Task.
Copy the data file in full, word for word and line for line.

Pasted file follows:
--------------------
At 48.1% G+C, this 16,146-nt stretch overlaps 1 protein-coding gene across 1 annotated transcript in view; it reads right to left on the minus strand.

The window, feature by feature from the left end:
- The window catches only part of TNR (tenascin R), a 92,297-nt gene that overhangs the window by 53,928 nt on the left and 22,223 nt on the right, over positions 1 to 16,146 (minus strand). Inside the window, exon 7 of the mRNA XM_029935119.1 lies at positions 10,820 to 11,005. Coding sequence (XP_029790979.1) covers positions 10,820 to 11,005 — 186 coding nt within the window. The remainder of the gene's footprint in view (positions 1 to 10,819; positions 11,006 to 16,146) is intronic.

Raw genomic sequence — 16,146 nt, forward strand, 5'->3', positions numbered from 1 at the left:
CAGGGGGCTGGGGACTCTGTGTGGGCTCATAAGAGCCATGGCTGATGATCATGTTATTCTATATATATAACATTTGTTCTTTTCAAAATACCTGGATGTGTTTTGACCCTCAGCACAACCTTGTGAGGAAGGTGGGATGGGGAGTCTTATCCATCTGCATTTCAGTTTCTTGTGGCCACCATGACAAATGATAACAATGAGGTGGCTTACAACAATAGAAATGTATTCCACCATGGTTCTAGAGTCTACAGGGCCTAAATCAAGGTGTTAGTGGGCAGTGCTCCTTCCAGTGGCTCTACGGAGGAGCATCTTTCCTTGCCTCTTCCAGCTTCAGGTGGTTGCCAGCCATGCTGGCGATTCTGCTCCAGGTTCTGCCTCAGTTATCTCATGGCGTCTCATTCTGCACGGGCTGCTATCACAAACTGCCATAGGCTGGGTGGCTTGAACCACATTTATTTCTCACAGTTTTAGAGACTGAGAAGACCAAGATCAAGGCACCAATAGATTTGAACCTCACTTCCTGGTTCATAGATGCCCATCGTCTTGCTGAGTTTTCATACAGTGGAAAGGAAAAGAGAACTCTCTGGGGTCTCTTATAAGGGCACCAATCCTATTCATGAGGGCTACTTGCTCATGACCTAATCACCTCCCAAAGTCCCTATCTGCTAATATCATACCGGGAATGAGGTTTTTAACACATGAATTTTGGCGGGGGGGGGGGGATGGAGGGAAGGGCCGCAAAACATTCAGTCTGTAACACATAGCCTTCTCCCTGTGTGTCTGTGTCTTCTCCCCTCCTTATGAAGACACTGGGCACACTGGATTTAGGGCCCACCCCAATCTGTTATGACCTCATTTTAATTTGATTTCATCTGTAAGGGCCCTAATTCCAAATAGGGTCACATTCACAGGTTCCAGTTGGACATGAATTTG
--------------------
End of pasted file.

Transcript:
At 48.1% G+C, this 16,146-nt stretch overlaps 1 protein-coding gene across 1 annotated transcript in view; it reads right to left on the minus strand.

The window, feature by feature from the left end:
- The window catches only part of TNR (tenascin R), a 92,297-nt gene that overhangs the window by 53,928 nt on the left and 22,223 nt on the right, over positions 1 to 16,146 (minus strand). Inside the window, exon 7 of the mRNA XM_029935119.1 lies at positions 10,820 to 11,005. Coding sequence (XP_029790979.1) covers positions 10,820 to 11,005 — 186 coding nt within the window. The remainder of the gene's footprint in view (positions 1 to 10,819; positions 11,006 to 16,146) is intronic.

Raw genomic sequence — 16,146 nt, forward strand, 5'->3', positions numbered from 1 at the left:
CAGGGGGCTGGGGACTCTGTGTGGGCTCATAAGAGCCATGGCTGATGATCATGTTATTCTATATATATAACATTTGTTCTTTTCAAAATACCTGGATGTGTTTTGACCCTCAGCACAACCTTGTGAGGAAGGTGGGATGGGGAGTCTTATCCATCTGCATTTCAGTTTCTTGTGGCCACCATGACAAATGATAACAATGAGGTGGCTTACAACAATAGAAATGTATTCCACCATGGTTCTAGAGTCTACAGGGCCTAAATCAAGGTGTTAGTGGGCAGTGCTCCTTCCAGTGGCTCTACGGAGGAGCATCTTTCCTTGCCTCTTCCAGCTTCAGGTGGTTGCCAGCCATGCTGGCGATTCTGCTCCAGGTTCTGCCTCAGTTATCTCATGGCGTCTCATTCTGCACGGGCTGCTATCACAAACTGCCATAGGCTGGGTGGCTTGAACCACATTTATTTCTCACAGTTTTAGAGACTGAGAAGACCAAGATCAAGGCACCAATAGATTTGAACCTCACTTCCTGGTTCATAGATGCCCATCGTCTTGCTGAGTTTTCATACAGTGGAAAGGAAAAGAGAACTCTCTGGGGTCTCTTATAAGGGCACCAATCCTATTCATGAGGGCTACTTGCTCATGACCTAATCACCTCCCAAAGTCCCTATCTGCTAATATCATACCGGGAATGAGGTTTTTAACACATGAATTTTGGCGGGGGGGGGGGGATGGAGGGAAGGGCCGCAAAACATTCAGTCTGTAACACATAGCCTTCTCCCTGTGTGTCTGTGTCTTCTCCCCTCCTTATGAAGACACTGGGCACACTGGATTTAGGGCCCACCCCAATCTGTTATGACCTCATTTTAATTTGATTTCATCTGTAAGGGCCCTAATTCCAAATAGGGTCACATTCACAGGTTCCAGTTGGACATGAATTTG